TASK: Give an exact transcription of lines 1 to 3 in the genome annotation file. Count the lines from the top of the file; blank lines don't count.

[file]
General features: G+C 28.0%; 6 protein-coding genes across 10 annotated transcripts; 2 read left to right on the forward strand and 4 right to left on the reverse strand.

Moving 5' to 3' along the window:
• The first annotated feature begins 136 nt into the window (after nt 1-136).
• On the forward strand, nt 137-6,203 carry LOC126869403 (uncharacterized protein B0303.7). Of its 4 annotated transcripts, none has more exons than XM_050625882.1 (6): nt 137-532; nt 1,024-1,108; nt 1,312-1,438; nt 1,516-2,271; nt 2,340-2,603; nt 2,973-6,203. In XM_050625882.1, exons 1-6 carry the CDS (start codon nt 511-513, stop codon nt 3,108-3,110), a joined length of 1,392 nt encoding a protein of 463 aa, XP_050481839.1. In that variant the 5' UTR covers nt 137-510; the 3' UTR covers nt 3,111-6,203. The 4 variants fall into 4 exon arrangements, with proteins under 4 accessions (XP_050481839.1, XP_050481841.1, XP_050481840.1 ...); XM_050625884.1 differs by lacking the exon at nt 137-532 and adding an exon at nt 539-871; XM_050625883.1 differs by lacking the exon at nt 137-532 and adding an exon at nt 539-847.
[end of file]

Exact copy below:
General features: G+C 28.0%; 6 protein-coding genes across 10 annotated transcripts; 2 read left to right on the forward strand and 4 right to left on the reverse strand.

Moving 5' to 3' along the window:
• The first annotated feature begins 136 nt into the window (after nt 1-136).